Justin has served in uniform and detective roles and was involved in the development of the “Transforming Lives” early intervention approach which has been nationally recognised by Her Majesty’s Inspectorate of Constabulary (HMIC) as good practice.
Justin holds a degree in Social Policy and Criminology and in 2017, he graduated with distinction from the University of Central Lancashire (UCLAN) with an MSc course in “Early Action and Professional Practice” specialising in Adverse Childhood Experiences, leadership within an integrated partnership environment and developing learning organisations.
Justin has previously served as a Detective Superintendent and Head of Public Protection. His work included policy making, development, compliance and the Constabulary lead on safeguarding children, infant death, forced marriage and domestic abuse. Justin has also worked on several high-profile murders within the Major Investigation Teams (FMIT).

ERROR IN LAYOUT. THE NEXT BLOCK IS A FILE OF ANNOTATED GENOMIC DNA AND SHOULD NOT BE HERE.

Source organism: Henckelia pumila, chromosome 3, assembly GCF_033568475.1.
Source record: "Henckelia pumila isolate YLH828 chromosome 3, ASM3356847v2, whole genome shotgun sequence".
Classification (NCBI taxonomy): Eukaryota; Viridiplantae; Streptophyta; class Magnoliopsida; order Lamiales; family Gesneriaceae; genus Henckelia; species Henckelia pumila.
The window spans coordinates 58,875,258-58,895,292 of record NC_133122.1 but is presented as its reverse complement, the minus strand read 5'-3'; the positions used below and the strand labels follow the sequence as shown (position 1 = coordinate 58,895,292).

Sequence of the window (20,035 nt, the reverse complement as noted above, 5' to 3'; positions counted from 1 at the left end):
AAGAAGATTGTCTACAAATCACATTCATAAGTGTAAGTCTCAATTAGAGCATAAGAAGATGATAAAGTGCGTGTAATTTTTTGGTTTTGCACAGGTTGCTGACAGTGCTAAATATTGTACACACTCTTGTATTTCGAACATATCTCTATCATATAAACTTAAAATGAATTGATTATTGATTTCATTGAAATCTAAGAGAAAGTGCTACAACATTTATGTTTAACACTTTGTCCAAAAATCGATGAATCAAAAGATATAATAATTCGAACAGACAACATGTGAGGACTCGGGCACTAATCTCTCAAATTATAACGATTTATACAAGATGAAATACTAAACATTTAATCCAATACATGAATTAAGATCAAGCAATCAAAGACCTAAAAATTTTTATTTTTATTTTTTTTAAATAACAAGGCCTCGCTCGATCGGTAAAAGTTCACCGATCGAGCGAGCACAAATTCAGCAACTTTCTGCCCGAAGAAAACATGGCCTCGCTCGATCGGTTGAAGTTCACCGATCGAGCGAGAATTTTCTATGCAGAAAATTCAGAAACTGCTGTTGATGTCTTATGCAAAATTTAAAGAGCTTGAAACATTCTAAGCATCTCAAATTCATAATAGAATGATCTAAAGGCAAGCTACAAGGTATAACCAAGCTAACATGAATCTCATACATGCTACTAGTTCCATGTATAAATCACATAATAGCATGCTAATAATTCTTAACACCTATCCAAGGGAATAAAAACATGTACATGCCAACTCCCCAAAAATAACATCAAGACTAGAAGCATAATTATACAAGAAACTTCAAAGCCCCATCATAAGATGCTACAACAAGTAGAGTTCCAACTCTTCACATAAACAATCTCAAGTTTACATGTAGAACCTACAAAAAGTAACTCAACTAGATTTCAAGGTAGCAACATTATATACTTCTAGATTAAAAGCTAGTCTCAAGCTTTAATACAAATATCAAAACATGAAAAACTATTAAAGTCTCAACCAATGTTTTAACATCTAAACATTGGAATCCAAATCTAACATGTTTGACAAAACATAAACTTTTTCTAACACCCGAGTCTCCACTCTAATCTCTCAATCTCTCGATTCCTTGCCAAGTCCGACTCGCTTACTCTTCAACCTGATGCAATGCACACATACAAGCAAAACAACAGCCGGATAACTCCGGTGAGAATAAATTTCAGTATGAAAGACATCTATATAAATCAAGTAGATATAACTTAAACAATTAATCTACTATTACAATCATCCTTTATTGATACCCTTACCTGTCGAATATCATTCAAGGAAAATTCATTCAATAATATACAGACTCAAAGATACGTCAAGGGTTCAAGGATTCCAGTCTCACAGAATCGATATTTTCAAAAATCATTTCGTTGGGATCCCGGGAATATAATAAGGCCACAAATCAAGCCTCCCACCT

In Justin’s earlier career he worked as a Detective Inspector for the National Crime Squad for England and Wales which involved the investigation of international drug smuggling, child trafficking and money laundering and he has previously served with Surrey and Humberside Police in public protection roles.
Jane Galbraith bio:
Jane Galbraith is Headteacher of Lathom High School in Skelmersdale, a trauma informed community school serving a diverse community in the north west of England.
Jane is passionate about providing the highest quality of education and personal development for the young people of Skelmersdale, ensuring that the school plays a full and vital role in the community and using trauma informed practice to build strong and positive relationships.